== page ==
Under the rustle of shifting cue cards, there was a new tone to Ariel Sharon’s voice: nervousness.
The Israeli prime minister took to the airwaves Thursday to proclaim his certainty that his plan to withdraw from the Gaza Strip would pass muster with his Likud Party in a crucial referendum Sunday. But his repeated appeals to the party faithful made the triumphalism seem tenuous at best.
“You cannot be in favor of me but against the plan I am championing,” Sharon said in remarks to Israel Radio that were almost identical to an interview he gave to Army Radio. “I do not want to think of the alternative, which would damage our relations with the United States, after all the gains I made there, and ultimately bring about the Likud’s downfall.”
Polls ahead of the vote do not bode well for Sharon’s disengagement plan: According to Israel Radio, 51 percent of Likud members are opposed to the plan, with just 39 percent in favor. The rest are undecided, but they are being subjected to vigorous lobbying by settlers who want to remain in Gaza.
Similar polls in the Yediot Achronot and Ma’ariv newspapers also found Likud naysayers in the lead, albeit by a smaller margin.
Despite landmark U.S. backing for the Sharon plan — under which Israel would pull out of the Gaza Strip and parts of the West Bank — critics say any withdrawal under fire is a recipe for more Palestinian terrorism.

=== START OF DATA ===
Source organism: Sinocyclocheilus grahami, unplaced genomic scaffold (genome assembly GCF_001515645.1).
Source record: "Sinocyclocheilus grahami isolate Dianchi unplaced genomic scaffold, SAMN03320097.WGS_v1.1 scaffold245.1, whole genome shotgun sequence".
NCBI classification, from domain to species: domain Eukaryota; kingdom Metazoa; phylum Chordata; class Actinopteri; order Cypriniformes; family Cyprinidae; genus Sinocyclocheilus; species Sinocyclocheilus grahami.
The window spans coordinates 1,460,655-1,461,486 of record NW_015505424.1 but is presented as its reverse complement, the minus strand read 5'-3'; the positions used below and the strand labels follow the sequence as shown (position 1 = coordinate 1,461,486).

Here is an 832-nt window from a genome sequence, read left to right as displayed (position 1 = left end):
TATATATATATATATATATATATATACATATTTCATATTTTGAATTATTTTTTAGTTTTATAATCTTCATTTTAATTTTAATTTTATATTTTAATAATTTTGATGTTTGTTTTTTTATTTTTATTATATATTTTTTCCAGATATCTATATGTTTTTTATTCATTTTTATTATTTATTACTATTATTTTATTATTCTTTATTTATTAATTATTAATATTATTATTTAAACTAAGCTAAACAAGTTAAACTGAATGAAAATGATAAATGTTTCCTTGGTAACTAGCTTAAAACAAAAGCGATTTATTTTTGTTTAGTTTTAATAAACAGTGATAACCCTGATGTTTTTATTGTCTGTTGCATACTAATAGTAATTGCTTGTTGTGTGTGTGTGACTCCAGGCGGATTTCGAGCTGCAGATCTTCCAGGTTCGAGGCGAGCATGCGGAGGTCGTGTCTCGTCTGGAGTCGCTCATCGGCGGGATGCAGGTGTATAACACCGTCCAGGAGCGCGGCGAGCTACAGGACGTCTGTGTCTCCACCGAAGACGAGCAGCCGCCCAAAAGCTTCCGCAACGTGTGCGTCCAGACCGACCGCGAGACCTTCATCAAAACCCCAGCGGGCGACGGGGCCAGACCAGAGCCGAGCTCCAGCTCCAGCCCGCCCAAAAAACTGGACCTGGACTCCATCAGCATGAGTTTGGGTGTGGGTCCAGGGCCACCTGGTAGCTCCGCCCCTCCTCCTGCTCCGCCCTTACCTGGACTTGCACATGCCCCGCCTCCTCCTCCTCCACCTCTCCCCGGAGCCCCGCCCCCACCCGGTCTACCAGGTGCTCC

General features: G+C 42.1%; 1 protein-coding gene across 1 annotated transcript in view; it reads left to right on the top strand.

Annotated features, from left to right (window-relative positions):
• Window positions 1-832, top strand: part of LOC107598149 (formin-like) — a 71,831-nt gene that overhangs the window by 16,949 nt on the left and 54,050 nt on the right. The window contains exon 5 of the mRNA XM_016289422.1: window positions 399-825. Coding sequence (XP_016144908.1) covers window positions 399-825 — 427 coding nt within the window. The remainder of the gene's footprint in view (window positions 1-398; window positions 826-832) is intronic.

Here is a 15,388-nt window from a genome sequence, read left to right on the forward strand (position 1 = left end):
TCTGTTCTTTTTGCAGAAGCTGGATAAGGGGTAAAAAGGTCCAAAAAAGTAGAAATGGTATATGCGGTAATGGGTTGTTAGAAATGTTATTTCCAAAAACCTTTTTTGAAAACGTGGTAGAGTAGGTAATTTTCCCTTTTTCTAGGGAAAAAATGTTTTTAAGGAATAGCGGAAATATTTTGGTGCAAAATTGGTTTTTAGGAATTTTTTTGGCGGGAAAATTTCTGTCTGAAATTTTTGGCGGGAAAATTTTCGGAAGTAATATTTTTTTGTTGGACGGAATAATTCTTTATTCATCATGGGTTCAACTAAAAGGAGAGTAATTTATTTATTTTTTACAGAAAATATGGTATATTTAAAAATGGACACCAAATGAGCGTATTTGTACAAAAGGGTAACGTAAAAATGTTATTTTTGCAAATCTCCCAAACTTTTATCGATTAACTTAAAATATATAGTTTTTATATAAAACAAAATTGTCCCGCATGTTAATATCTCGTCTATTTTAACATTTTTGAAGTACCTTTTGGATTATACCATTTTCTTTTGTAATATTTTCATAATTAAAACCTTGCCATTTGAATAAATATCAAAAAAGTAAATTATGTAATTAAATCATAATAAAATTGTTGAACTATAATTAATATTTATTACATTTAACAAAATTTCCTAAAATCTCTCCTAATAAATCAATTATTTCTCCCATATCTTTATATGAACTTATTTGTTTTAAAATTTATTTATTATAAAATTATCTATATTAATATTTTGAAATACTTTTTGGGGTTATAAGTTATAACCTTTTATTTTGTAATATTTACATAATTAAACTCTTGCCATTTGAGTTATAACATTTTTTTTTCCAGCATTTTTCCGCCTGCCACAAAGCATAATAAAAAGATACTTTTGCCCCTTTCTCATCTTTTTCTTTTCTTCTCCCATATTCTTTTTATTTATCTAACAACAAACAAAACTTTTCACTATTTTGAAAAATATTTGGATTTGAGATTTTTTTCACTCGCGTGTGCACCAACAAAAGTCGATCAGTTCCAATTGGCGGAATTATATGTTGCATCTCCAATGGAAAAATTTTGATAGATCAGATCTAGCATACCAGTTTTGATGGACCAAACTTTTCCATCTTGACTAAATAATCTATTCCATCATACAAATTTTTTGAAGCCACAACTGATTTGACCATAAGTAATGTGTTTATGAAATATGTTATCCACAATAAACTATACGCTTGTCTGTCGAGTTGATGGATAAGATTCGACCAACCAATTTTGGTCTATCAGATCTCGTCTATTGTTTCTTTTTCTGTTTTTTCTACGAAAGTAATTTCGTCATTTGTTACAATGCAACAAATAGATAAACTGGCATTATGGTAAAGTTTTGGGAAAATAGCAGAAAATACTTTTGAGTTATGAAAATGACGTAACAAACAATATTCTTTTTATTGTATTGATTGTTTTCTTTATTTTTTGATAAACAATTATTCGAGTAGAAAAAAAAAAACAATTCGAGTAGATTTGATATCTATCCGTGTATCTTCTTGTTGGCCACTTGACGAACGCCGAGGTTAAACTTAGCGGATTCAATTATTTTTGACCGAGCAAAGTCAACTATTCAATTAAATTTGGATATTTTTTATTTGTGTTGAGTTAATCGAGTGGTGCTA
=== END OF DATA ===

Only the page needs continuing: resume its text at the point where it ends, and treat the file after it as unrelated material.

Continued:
But Sharon insists that his unilateralism is the best way to sideline extremists.
“Whoever believes in me must vote for the disengagement plan,” he told Army Radio. “Otherwise it will be a victory for” Palestinian Authority President Yasser Arafat and Hamas.
If Sharon loses Sunday’s vote, it’s not clear whether that will mean his political demise. He told the Knesset that he won’t consider the referendum binding, but most analysts believe Sharon’s career will be over if his own party rejects the plan on which he has staked his historical legacy.
Sharon has powerful partners in the government who never wanted to leave such a fateful decision in the hands of the 193,000 rank-and-file Likud members.
Likud’s relatively small membership comprises only a fraction of those who vote for the Likud in Knesset elections. Unlike in the United States, the vast majority of Israeli voters are not registered party members.
Justice Minister Yosef “Tommy” Lapid said his secularist Shinui Party wanted Sharon to bring the plan up for Cabinet approval no matter what Likud members decide.
“If I were Arik Sharon, I would be worried and annoyed that the Likudnik machismo, the feeling that the Arabs have to be screwed no matter where it leads, is what is guiding this party instead of careful calculation of what might lead to peace,” Lapid said, referring to Sharon by his nickname.
A Sharon adviser called in for urgent consultations after Thursday’s polls said the prime minister might cast his net wider in search of public approval.
“If, God forbid, Likud does not support the plan, I think the prime minister should hold a plebiscite and then bring the plan to the Knesset for ratification,” Eli Landau told Yediot’s Web site. “With all due respect, Likud does not do the deciding for the entire nation.”